Stuck-Up Suit - Vi Keeland
MY RIGHT FOOT STEPPED ONTO THE TRAIN, and I froze mid-step spotting him already in the car. Shit! He was sitting across from my usual seat. I backed up.
“Hey, watch where you’re going!” A suit bobbled his coffee, barely keeping it upright as I reversed out of the third car without looking and smashed into him. “What the hell?”
“Sorry!” I offered a fleeting apology and kept going, ducking down below the train’s window as I ran down the platform a few cars. The small lights next to each door began to flash red, and a loud buzzer sounded signaling the train was about to depart. I jumped into car seven just as the doors started to slide closed.
It took a full minute to catch my breath from running the length of four train cars. My ass definitely needed to get back to the gym. I found an empty forward-facing seat, settling in next to someone rather than sit in one of a half dozen vacant interior facing seats. The man lowered his paper as I settled in next to him. “Sorry,” I offered. “I can’t ride facing sideways.” The two seats in front of him were empty. Proper train etiquette would have been to take one of those, but I figured he preferred cozy seating to vomit.
He smiled. “Neither can I.”
Popping in my earbuds, I breathed a sigh of relief and shut my eyes as the train started moving. A minute later, there was a light tap on my shoulder. The passenger next to me pointed to the man standing in the aisle.
I reluctantly pulled out one earbud.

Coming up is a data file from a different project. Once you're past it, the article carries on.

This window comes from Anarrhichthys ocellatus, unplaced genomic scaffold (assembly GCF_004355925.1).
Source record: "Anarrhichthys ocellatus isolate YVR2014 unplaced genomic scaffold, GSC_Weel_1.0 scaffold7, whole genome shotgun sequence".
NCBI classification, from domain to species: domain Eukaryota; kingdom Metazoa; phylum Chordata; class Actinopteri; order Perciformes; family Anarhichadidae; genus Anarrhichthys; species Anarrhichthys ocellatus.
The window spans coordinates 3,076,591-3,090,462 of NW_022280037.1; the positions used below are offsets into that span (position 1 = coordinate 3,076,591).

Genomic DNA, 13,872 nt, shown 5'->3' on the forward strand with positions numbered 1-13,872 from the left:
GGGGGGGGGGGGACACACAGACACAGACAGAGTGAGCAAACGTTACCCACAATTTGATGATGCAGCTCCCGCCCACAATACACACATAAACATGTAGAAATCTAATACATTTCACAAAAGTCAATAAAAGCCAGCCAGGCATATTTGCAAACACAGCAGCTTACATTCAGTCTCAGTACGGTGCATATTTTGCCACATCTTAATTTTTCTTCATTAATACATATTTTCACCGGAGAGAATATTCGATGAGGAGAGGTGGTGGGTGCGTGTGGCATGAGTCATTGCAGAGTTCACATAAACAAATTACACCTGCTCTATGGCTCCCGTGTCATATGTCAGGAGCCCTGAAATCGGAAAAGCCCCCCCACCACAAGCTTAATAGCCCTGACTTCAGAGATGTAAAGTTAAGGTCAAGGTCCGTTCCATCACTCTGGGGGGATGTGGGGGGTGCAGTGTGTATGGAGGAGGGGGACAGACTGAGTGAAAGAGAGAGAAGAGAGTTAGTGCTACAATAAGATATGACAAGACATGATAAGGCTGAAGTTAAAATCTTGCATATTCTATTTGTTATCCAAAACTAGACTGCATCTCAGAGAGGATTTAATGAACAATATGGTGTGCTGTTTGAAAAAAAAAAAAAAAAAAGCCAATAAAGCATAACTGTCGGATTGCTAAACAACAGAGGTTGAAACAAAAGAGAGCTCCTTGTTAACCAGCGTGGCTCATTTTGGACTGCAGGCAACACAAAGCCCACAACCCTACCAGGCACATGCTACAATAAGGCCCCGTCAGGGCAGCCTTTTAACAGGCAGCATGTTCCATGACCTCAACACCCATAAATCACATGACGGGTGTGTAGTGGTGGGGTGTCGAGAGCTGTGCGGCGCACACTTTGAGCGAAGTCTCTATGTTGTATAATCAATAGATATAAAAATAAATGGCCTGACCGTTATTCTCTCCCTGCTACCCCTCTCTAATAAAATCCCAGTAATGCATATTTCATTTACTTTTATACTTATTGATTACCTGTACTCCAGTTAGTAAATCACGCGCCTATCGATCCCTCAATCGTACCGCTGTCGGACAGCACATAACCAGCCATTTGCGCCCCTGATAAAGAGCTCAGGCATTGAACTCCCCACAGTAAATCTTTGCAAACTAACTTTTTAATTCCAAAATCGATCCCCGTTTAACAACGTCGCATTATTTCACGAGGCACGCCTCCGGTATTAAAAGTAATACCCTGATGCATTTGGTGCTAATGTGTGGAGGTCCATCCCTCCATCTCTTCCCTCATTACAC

“Soraya. I thought that was you.”
“Umm…hi.” What the heck was his name again? Oh, wait…how could I forget? Mitch. High pitch Mitch. I still wasn’t speaking to my sister for that disaster. Worst. Blind. Date. Ever. “How are you, Mitch?”
“Good, actually great now that I ran into you. I tried to reach you a few times. I must have typed in the wrong number, because you never responded to my texts.”
Yeah. That’s it.
He scratched his crotch through his trousers. I had almost forgotten about that little gem. It was probably a nervous habit, but every time he did it, my eye followed his hand, and it was all I could do not to crack up. High pitch Mitch with the Itch. Thanks, Sis.
He cleared his throat. “Maybe we could get some coffee this morning?”
The suit next to me lowered his paper again and looked at Mitch and then to me. I just couldn’t bring myself to be mean to the poor guy; he was nice enough.
“Umm.” I put my hand on the shoulder of the suit next to me. “I can’t. This is my boyfriend, Danny. We got back together a week ago. Right, honey?”
Mitch’s face fell. “Oh. I see.”
Fake Danny joined in. He put his hand on my knee. “I don’t share, buddy. So take a hike.”
“You don’t have to be so rude, Danny.” I glared at the suit.
“That wasn’t rude, babe. This would be rude.” Before I could stop him, his lips were on mine. And it wasn’t a quick peck either. His tongue wasted no time pushing its way into my mouth. I shoved hard at his chest, pushing him off of me.
I wiped my mouth with the back of my hand. “Sorry, Mitch.”
“It’s okay. Umm…sorry to have interrupted. Take care, Soraya.”
“You too, Mitch.”
The second he was out of earshot, I scowled at Fake Danny. “What the hell did you do that for, asshole?”
“Asshole? Two minutes ago I was honey. Make up your mind, sweetheart.”
“You have some balls.”
He ignored me, reaching into the inside pocket of his suit jacket to grab his buzzing phone. “It’s my wife. Can you keep it down for a minute?”
“Your wife? You’re married?” I stood. “God, you really are an asshole.”
His legs were stretched out, and he didn’t move them to let me out, so I stepped over. As he lifted the phone to his ear, I grabbed it out of his hands and spoke into the mic without listening. “Your husband is a giant asshole.”
I tossed it back into his lap and walked away in the opposite direction that Mitch disappeared.
And it’s only damn Monday.
This kind of shit was the story of my life. Running into bad dates. Men who turned out to be married.
I made my way into another car so that I didn’t have to look at either “Danny” or Mitch again.
Much to my delight, this car wasn’t as crowded, and